An analysis as to how much you would need to put away, and into what type of instrument, is a conversation best had with a professional advisor.

Crooked Salespeople and Companies

Although, that leads us into the next, and more dastardly controversy of annuities. What can you do when companies and salespeople hide behind alien legalese, mismanage your money, or simply go bankrupt and cannot pay you back? There are many horror stories of people who lose money to careless or malicious agents in the industry.

Unfortunately, one does not have to look far in any part of the financial world to uncover corruption. The “buy it and forget it” nature of annuities particularly lends itself to bad practices, as it may be long too late to fix any wrong-doing by the time the owners of the annuity find out.

How to Protect Against Human Behavior?

It can be difficult to predict or even tell when someone, who is in a position of power and knowledge, may use that position against you. Much less how to protect yourself when it is already happening, as it is difficult to summon a legal case when the bad-actor has already taken a good deal of wealth.

Thankfully in the internet age, old “gut instinct” can be supported by reviews of the agents or company in question, how long they have been in the business for and what their overall track record has been like. Searching a legal or corporate name can uncover a wealth of data on that person, revealing whether or not they have a history of malpractice to begin with.

Typically, those entities who have been in the business for decades, if not longer, and lack any notable offenses are ideal ones to consider doing business with. Had they structured their contracts poorly, they would have already been bankrupted in trying to fulfill the payouts of earlier waves of annuity owners. It is also unlikely that they would continue to receive business if the public perceived them as being untrustworthy or corrupt.

Of course, the more cynical reader may point out an earlier quote from this very article. “History is not a predictor of future performance”, the irony does not escape me. Some good people and companies do still manage to go bad, it is always a terrible thing.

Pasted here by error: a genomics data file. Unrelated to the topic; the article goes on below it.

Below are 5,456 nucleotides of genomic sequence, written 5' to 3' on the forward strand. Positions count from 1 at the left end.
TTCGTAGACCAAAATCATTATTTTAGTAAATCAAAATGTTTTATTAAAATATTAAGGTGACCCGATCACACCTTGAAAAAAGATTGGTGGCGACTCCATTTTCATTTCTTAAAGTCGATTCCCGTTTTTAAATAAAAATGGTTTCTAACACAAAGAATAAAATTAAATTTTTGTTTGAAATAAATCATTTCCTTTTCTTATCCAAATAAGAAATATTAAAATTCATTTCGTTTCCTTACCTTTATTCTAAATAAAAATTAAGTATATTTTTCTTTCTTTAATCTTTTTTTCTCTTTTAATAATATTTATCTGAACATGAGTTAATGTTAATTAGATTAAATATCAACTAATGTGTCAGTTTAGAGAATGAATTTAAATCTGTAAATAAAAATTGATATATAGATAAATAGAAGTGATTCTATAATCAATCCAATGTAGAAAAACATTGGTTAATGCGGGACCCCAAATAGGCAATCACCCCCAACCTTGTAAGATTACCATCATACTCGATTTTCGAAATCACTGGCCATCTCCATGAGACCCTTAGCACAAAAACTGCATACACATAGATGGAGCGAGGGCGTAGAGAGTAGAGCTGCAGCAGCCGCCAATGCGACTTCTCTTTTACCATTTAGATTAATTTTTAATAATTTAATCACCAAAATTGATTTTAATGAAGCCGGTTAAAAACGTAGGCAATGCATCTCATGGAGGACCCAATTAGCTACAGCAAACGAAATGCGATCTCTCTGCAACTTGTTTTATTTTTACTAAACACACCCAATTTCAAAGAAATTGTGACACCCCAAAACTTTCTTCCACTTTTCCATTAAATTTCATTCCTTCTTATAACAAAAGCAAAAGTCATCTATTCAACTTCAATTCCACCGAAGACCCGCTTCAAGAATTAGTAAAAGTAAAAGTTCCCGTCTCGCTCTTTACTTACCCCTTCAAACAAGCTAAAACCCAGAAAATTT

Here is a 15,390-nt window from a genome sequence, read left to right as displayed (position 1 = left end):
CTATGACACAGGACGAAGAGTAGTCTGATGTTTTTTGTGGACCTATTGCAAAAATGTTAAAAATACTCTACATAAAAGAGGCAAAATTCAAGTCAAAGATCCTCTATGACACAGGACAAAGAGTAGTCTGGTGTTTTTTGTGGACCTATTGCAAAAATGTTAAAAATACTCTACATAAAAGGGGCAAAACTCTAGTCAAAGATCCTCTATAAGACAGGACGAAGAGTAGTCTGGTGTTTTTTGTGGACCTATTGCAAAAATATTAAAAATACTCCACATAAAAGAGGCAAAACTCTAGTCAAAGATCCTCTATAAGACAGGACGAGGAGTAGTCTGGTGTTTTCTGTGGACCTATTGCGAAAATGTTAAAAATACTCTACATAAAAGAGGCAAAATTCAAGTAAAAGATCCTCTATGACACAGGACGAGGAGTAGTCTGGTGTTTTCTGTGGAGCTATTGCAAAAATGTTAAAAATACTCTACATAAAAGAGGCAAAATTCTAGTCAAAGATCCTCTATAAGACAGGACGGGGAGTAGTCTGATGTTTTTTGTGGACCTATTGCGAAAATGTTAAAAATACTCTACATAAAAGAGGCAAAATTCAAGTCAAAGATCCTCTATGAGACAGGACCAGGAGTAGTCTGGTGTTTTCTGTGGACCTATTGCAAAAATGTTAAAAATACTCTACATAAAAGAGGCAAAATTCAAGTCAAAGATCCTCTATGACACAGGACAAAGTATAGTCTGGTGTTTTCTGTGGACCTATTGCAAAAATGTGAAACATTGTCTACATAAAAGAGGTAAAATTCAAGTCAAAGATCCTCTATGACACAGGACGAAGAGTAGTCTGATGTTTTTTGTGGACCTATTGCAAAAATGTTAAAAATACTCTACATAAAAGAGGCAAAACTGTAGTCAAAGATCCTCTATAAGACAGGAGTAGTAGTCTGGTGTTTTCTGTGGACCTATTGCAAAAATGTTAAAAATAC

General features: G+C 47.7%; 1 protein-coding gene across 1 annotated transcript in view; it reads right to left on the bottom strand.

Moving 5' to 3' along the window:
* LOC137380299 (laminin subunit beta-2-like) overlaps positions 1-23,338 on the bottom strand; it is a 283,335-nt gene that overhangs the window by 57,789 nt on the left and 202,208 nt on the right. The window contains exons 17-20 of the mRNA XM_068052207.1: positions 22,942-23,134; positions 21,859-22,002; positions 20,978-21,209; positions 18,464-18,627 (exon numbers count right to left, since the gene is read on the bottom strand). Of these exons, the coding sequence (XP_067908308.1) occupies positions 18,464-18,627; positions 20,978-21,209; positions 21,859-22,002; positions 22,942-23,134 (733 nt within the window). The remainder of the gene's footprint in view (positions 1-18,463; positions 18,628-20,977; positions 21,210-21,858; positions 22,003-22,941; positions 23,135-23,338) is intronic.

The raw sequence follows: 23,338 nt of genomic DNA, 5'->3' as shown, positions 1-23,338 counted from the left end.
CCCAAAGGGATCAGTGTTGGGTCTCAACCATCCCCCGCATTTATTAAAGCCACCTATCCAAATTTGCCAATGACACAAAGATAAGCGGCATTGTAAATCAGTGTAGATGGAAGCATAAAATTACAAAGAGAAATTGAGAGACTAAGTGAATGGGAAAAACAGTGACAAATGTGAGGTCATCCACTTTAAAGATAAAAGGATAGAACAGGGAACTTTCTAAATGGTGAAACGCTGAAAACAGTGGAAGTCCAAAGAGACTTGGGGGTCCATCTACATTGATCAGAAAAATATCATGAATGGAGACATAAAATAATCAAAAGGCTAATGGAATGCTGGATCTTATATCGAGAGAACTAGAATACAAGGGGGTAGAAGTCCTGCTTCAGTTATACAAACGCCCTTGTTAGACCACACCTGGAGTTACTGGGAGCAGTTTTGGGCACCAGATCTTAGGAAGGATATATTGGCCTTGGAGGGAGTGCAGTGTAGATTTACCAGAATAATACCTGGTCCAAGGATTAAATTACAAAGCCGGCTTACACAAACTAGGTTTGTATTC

Although, it makes more sense to work with a person who is known for good behavior, than one who is known for nothing at all, or known for something even worse.

Life is always risky, good investing is about managing and minimizing that risk.


When in doubt, ask questions, and hold people accountable for the job you are paying them to do. You are your own greatest protector, and I believe you have a right to know what is going on with your money and investments.


If you are curious to know what your options are and if there is more you can do to protect your investments, contact me at 203-956-0289 and I will bring to helm my 30 years of experience to your situation. You can also send me an e-mail to

Investors should consider the investment objectives, risks and charges and expenses of the variable annuity carefully before investing. An investment in a variable annuity involves investment risk, including possible loss of principal. Variable annuities are designed for long-term investing. The contract, when redeemed, may be worth more or less than the total amount invested. Variable annuities are subject to insurance-related charges including mortality and expense charges, administrative fees, and the expenses associated with the underlying sub-accounts. The prospectus contains this and other information about the variable annuity.